From 1895 to 1997, the club played at Burnden Park after moving from their original home at Pike's Lane. Since 1997, Bolton have played home matches at the Toughsheet Community Stadium. They have spent 73 seasons in the top-flight without winning the title; more than any other club.[5]



Early history (1877–1929)


The club was founded by the Reverend Joseph Farrall Wright, Perpetual curate of Christ Church Bolton,[6] and Thomas Ogden, the schoolmaster at the adjacent church school, in 1874 as Christ Church F.C.[7] It was initially run from the church of the same name on Deane Road, Bolton, on the site where the Innovation factory of the University of Bolton now stands. The club left the location following a dispute with the vicar, and changed its name to Bolton Wanderers in 1877. The name was chosen as the club initially had a lot of difficulty finding a permanent ground to play on, having used three venues in its first four years of existence.[8]

Bolton were one of the 12 founder members of the Football League, which formed in 1888.[9] At the time Lancashire was one of the strongest footballing regions in the country, with 6 of the 12 founder clubs coming from within the boundaries of the historic county of Lancashire. Having remained in the Football League since its formation, Bolton have spent more time in the top flight (Premier League/old First Division) than out of it.

Bolton won the celebrated 1923 FA Cup final
Chart showing the progress of Bolton Wanderers F.C. through the English football league system.

In 1894 Bolton reached the final of the FA Cup for the first time, but lost 4–1 to Notts County at Goodison Park.[10] A decade later they were runners-up a second time, losing 1–0 to local rivals Manchester City at Crystal Palace on 23 April 1904.[11]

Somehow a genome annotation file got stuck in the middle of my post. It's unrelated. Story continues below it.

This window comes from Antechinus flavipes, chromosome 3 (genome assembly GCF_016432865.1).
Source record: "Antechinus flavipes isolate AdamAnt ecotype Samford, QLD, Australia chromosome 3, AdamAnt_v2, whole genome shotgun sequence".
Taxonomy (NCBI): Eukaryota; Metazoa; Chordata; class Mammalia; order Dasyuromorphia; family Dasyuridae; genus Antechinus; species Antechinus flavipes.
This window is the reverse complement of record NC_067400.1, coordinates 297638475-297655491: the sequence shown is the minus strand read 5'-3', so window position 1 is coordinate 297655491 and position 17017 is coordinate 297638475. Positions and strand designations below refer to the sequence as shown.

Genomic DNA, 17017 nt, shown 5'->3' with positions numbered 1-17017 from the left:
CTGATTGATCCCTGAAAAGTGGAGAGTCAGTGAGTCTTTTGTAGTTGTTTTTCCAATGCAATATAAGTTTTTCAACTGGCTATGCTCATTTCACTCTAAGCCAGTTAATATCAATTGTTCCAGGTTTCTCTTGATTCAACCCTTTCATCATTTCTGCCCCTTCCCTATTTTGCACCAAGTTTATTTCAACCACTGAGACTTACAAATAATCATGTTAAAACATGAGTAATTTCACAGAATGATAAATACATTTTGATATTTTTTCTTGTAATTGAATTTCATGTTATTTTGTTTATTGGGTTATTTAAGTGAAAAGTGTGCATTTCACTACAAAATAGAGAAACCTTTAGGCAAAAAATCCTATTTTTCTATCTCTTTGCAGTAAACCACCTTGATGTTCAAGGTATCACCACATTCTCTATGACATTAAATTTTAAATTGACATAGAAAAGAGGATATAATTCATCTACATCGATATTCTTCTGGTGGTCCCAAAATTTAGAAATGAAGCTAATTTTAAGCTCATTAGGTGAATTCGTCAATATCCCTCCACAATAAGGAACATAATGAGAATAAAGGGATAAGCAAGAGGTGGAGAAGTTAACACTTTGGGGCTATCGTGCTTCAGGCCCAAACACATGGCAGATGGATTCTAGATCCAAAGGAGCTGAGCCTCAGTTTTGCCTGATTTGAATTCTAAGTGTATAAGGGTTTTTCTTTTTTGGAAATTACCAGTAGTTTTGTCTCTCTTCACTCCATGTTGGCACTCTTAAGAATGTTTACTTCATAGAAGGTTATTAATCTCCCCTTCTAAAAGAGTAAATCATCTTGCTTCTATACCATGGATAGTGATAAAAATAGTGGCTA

The period before and after the First World War was Bolton's most consistent period of top-flight success as measured by league finishes, with the club finishing outside the top 8 of the First Division on only two occasions between 1911–12 and 1927–28.[12] In this period Bolton equalled their record finish of third twice, in 1920–21 and 1924–25, on the latter occasion missing out on the title by just 3 points (in an era of 2 points for a win).[13]

On 28 April 1923, Bolton won their first major trophy in their third final, beating West Ham United 2–0 in the first ever Wembley FA Cup final. The match, famously known as The White Horse final was played in front of over 127,000 supporters. Bolton's centre-forward, David Jack scored the first ever goal at Wembley Stadium.[14] Driven by long-term players Joe Smith in attack, Ted Vizard and Billy Butler on the wings, and Jimmy Seddon in defence, they became the most successful cup side of the twenties, winning three times. Their second victory of the decade came in 1926, beating Manchester City 1–0 in front of over 91,000 spectators,[15] and the third came in 1929 as Portsmouth were beaten 2–0 in front of nearly 93,000 fans.